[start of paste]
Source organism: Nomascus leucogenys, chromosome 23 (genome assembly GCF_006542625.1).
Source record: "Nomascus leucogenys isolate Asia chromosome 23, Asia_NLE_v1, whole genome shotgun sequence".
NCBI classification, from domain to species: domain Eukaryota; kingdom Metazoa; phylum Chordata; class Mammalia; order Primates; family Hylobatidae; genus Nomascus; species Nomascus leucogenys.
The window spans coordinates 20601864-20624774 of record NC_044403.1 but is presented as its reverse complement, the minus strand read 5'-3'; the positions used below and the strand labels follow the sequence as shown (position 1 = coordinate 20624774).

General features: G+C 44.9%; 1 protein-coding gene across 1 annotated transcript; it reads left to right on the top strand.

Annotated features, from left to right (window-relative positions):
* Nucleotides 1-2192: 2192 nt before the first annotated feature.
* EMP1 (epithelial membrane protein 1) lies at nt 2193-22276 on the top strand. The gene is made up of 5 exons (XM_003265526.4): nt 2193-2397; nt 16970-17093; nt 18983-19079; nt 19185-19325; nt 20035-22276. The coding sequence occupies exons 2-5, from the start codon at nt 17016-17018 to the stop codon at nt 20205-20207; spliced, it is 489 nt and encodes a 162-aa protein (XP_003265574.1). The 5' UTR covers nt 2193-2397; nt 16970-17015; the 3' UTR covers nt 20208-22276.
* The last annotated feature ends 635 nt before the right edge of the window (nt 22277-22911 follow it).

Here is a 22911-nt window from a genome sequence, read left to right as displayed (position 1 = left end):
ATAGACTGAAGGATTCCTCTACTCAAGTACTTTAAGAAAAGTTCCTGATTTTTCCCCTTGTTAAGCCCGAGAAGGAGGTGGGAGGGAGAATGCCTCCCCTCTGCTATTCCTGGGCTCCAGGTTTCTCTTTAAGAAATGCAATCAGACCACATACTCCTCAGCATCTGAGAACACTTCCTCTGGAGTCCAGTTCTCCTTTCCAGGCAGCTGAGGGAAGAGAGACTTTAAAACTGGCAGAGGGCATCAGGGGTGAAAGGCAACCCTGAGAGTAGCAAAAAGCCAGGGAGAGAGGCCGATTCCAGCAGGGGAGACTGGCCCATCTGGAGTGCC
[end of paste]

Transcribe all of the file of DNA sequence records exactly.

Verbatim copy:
Source organism: Nomascus leucogenys, chromosome 23 (genome assembly GCF_006542625.1).
Source record: "Nomascus leucogenys isolate Asia chromosome 23, Asia_NLE_v1, whole genome shotgun sequence".
NCBI classification, from domain to species: domain Eukaryota; kingdom Metazoa; phylum Chordata; class Mammalia; order Primates; family Hylobatidae; genus Nomascus; species Nomascus leucogenys.
The window spans coordinates 20601864-20624774 of record NC_044403.1 but is presented as its reverse complement, the minus strand read 5'-3'; the positions used below and the strand labels follow the sequence as shown (position 1 = coordinate 20624774).

General features: G+C 44.9%; 1 protein-coding gene across 1 annotated transcript; it reads left to right on the top strand.

Annotated features, from left to right (window-relative positions):
* Nucleotides 1-2192: 2192 nt before the first annotated feature.
* EMP1 (epithelial membrane protein 1) lies at nt 2193-22276 on the top strand. The gene is made up of 5 exons (XM_003265526.4): nt 2193-2397; nt 16970-17093; nt 18983-19079; nt 19185-19325; nt 20035-22276. The coding sequence occupies exons 2-5, from the start codon at nt 17016-17018 to the stop codon at nt 20205-20207; spliced, it is 489 nt and encodes a 162-aa protein (XP_003265574.1). The 5' UTR covers nt 2193-2397; nt 16970-17015; the 3' UTR covers nt 20208-22276.
* The last annotated feature ends 635 nt before the right edge of the window (nt 22277-22911 follow it).

Here is a 22911-nt window from a genome sequence, read left to right as displayed (position 1 = left end):
ATAGACTGAAGGATTCCTCTACTCAAGTACTTTAAGAAAAGTTCCTGATTTTTCCCCTTGTTAAGCCCGAGAAGGAGGTGGGAGGGAGAATGCCTCCCCTCTGCTATTCCTGGGCTCCAGGTTTCTCTTTAAGAAATGCAATCAGACCACATACTCCTCAGCATCTGAGAACACTTCCTCTGGAGTCCAGTTCTCCTTTCCAGGCAGCTGAGGGAAGAGAGACTTTAAAACTGGCAGAGGGCATCAGGGGTGAAAGGCAACCCTGAGAGTAGCAAAAAGCCAGGGAGAGAGGCCGATTCCAGCAGGGGAGACTGGCCCATCTGGAGTGCC